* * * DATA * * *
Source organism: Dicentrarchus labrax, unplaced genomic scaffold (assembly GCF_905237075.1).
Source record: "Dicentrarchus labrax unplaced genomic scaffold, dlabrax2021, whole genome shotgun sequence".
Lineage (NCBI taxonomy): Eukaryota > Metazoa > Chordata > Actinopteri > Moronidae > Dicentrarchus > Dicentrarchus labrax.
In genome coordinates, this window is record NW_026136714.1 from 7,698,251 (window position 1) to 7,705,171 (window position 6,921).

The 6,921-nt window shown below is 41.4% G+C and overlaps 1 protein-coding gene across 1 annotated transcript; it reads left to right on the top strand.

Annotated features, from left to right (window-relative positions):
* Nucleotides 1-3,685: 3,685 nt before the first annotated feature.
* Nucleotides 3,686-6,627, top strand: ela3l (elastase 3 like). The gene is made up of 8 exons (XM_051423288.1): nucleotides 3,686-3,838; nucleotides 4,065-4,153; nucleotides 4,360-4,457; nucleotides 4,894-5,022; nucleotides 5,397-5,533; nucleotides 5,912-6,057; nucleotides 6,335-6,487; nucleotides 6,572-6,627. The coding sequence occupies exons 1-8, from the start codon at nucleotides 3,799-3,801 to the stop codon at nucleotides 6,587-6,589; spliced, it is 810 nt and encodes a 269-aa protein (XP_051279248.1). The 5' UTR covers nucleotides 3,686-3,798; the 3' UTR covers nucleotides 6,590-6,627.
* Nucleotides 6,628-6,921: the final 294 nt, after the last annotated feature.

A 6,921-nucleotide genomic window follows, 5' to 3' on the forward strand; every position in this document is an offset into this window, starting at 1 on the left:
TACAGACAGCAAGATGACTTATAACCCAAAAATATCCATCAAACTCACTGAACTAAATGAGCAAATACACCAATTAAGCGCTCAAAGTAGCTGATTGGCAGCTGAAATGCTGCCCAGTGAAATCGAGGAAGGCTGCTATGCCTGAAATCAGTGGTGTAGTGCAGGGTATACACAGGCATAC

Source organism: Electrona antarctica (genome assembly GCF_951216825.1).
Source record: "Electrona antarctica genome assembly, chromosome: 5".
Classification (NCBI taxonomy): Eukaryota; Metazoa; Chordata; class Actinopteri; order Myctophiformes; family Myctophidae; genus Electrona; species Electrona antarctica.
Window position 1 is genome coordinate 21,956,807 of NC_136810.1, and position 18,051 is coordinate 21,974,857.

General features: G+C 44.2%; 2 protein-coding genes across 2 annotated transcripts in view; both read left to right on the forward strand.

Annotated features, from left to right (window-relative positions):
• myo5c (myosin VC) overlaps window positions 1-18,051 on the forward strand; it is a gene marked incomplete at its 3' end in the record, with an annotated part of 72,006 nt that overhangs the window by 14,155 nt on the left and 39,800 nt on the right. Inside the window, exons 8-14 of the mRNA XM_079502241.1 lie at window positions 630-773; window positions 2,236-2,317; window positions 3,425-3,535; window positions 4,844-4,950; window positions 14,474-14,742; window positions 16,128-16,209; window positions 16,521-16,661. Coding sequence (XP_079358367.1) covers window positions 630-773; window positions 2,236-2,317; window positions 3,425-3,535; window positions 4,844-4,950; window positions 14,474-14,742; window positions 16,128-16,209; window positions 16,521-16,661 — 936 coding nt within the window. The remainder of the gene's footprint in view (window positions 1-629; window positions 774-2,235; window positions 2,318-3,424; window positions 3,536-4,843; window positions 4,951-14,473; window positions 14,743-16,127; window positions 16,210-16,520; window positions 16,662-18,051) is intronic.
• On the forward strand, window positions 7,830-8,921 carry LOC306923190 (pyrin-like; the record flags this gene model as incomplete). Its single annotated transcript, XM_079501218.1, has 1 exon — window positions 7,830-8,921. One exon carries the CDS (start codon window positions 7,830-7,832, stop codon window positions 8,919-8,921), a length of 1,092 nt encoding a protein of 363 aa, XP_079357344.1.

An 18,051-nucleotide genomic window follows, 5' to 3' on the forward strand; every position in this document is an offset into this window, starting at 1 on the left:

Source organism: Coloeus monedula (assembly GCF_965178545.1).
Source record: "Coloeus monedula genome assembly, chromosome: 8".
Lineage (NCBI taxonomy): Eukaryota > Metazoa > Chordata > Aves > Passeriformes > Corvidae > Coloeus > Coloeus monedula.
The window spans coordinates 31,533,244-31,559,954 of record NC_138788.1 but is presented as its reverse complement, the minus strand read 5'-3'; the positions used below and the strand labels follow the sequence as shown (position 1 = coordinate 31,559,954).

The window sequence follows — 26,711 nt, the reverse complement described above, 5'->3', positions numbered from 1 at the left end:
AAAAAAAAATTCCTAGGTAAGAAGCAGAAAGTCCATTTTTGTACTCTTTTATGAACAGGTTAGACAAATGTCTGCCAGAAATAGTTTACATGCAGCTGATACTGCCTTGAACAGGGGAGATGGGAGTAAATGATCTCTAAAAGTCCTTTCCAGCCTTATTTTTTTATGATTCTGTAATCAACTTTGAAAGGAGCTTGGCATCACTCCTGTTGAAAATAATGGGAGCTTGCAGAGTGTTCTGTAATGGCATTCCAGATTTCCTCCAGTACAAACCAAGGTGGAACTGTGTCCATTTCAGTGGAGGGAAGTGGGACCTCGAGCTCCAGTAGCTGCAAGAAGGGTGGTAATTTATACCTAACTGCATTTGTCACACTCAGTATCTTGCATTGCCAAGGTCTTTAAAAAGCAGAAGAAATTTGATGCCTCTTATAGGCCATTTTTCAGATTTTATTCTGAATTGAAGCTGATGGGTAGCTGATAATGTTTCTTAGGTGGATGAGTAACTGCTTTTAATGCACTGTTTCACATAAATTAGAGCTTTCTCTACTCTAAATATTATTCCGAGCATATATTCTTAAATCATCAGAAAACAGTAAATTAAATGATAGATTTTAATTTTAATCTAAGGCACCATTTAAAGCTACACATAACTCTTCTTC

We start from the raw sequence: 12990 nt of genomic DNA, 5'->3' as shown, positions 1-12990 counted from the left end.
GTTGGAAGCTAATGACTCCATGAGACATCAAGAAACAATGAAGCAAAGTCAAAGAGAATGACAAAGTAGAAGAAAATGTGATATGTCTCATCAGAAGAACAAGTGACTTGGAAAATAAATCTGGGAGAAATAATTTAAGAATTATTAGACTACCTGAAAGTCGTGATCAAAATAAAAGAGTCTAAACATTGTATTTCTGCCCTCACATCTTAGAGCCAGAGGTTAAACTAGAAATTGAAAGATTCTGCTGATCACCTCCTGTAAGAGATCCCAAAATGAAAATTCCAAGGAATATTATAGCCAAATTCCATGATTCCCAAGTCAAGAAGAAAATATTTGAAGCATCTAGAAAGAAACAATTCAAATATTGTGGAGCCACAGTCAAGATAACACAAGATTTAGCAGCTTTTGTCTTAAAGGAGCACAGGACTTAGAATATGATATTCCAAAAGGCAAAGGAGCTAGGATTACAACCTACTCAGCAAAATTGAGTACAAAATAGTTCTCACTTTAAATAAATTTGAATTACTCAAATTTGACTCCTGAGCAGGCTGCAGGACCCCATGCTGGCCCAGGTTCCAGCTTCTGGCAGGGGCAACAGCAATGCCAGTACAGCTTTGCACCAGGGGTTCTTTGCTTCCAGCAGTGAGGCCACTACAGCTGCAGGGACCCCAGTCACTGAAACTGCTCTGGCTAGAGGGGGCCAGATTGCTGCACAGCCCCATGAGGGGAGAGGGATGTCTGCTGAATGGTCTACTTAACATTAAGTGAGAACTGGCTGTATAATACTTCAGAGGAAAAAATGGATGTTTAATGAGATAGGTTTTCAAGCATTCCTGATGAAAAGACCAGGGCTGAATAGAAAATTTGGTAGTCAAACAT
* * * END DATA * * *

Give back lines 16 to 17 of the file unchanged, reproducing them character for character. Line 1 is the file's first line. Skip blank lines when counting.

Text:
General features: G+C 44.2%; 2 protein-coding genes across 2 annotated transcripts in view; both read left to right on the forward strand.

Annotated features, from left to right (window-relative positions):